In conversation with The Wire, two of the three former ABVP JNU unit members, who resigned in the aftermath of Kanhaiya Kumar’s arrest, discuss their reasons for leaving the organisation.
Three members of the ABVP’s JNU unit – Pradeep Narwal (joint secretary), Ankit Hans (secretary, School of Social Sciences) and Rahul Yadav (president, School of Social Sciences) – resigned from the organisation on Wednesday, February 17, over the ongoing issue involving Kanhaiya Kumar, the president of the students’ union, and how it is being portrayed and handled, and also due to some longstanding differences. Narwal and Hans spoke to The Wire about what made them take this decision. Although Narwal responded to the questions, Hans said he endorsed everything that was said at the interview.
When did your differences with the ABVP begin?
I joined the ABVP in August, and it can’t be said that the differences were sudden. They are longstanding, especially about the Manusmriti and the Rohith Vemula issue.
Can you elaborate?
When the Rohith Vemula issue came up in January, I told my fellow party members that we should condemn minister Bandaru Dattatreya’s statement. His intervention was not justified. Hyderabad Central University is a central university, an autonomous university. So then decisions should be taken by the university board. Why are politicians coming in between? But others were not willing to condemn it.
Then about the Manusmriti. I said, let’s burn the Manusmriti. For many years now, the ABVP has been branded as casteist. So I said let’s wipe this out. First everyone was reluctant to discuss it. I managed to force them to discuss it, but in the discussions, I was standing alone, and what came out was not acceptable to me.
Then the JNU incident happened. I totally condemn what happened in JNU, it was very wrong. People did shout anti-national slogans. But we want a judicial probe into that, not a mob probe. Right now, a mob is probing the issue – beating up people even in front of a court. This is not what you expect in a democracy. When journalists with their cameras are being beaten up outside a court, how can we expect safety for common people? When the journalists were hit, the police was there and they didn’t interrupt. So the police is not doing a fair job, they are representing an ideology. I don’t want to be a part of an institution like that.
I’m willing to be the mouthpiece of a government that is fair and impartial, but not for a government that is totally representing an ideology. If you’re a prime minister, it’s of a country, not an ideology. Any post for that matter, you need to be rational and see every person in the country as equal. You can’t just say “you are anti-national”. Why this rhetoric of “anti-national”? It’s like you’re killing an institution.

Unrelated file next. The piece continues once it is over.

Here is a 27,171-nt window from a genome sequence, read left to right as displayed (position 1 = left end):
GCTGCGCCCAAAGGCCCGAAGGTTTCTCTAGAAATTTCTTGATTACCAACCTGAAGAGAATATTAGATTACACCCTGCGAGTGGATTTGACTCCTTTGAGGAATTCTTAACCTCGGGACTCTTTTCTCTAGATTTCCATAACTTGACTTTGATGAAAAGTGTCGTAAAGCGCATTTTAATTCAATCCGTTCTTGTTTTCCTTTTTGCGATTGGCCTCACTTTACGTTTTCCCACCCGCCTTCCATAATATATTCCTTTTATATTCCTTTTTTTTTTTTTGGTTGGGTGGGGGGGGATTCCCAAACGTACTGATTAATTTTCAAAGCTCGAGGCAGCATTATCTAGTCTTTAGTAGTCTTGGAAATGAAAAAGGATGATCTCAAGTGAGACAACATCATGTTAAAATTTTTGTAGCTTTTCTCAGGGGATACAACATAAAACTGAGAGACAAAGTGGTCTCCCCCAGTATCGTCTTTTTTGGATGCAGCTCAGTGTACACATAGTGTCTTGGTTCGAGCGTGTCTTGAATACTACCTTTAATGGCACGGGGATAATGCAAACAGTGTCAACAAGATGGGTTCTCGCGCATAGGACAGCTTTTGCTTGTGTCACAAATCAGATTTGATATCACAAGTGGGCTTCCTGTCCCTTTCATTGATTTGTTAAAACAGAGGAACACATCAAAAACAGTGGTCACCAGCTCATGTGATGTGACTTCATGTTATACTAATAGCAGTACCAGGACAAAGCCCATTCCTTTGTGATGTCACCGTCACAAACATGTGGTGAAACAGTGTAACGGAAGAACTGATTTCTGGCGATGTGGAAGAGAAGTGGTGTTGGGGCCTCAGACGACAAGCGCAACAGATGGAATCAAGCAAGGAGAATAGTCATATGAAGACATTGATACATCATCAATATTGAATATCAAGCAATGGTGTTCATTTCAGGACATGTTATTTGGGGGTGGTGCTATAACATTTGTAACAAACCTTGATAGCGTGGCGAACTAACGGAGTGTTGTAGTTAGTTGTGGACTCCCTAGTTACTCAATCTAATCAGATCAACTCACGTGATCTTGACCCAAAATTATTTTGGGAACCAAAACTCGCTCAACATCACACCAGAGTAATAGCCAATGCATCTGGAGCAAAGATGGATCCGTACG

Even some of the media is acting like a spokesperson for the government. As a news anchor, you should be impartial. You should look at both sides of the coin. But some of them are acting like judges. Like Arnab [Goswami], saying “you are wrong, you are right”. You’re there to take people’s opinions, not to judge. I won’t say the entire media is wrong, but some of them are really destroying the image of JNU, calling it “anti-national JNU”. What does that mean?
If something wrong happened, a judicial probe should be held. If someone is found guilty they should be punished as per the law. But the media and the mob cannot punish the accused people. Right now they’re not even culprits, it has to be decided by the courts whether they are guilty.
Did you try to bring these reservations out within the organisation?
I tried to, especially within JNU, but nothing concrete came out of it.
What would you say about the violence that happened at the Patiala House court claiming to promote “nationalism”?
I was in Kashmir, I lived there for seven years. That’s where I saw real nationalism, there was no caste prejudice. Everyone spoke of India as a whole. In the rest of the country, the concept of nationalism is very unclear for people. When caste loyalties are so big and people are following caste rituals, talking about nationalism doesn’t make sense.
Holding a flag in your hand and beating up people in the name of that flag is not nationalist. This is a flag that says you should have faith in the constitution of the country. You are the biggest anti-national by hitting people in the name of that flag.
What do you think about the stand of the government and the ABVP on this “mob culture”?
If I thought they were trying to stop it, I wouldn’t have quit the ABVP. The government has failed, and failed miserably. They are just legitimising this mob culture and doing nothing to stop it. Party karyakartas will act according to the ministers. If you have MLAs like OP Sharma slapping and hitting people, what can we expect from a common karyakarta who is serving the party? They will then have the same violent mentality. We are against that. We are in the 1%, because we have quit the party. The rest of the 99% will follow the dictates from above.
Do you support the strike that students and teachers have called in JNU?
I won’t say that I support the strike altogether. But I will say that the strike is justified in some ways – mobs are gathered outside to threaten students, the police is coming into campus. Common students are feeling harassed. If the strike is asking for autonomy for the university, for the issue not to be politicised and the need for the institution not to be branded anti-national, I think that’s justified. At some points they may be taking things too far, but at the larger level their call is justified. I may not be in agreement with all of their points, but on the whole it makes sense. Professors also got beaten up, that is completely unjustified. They are our professors, how can we support that?
We are planning some independent activities in the coming days. We support the constitution, not this Talibani mob culture.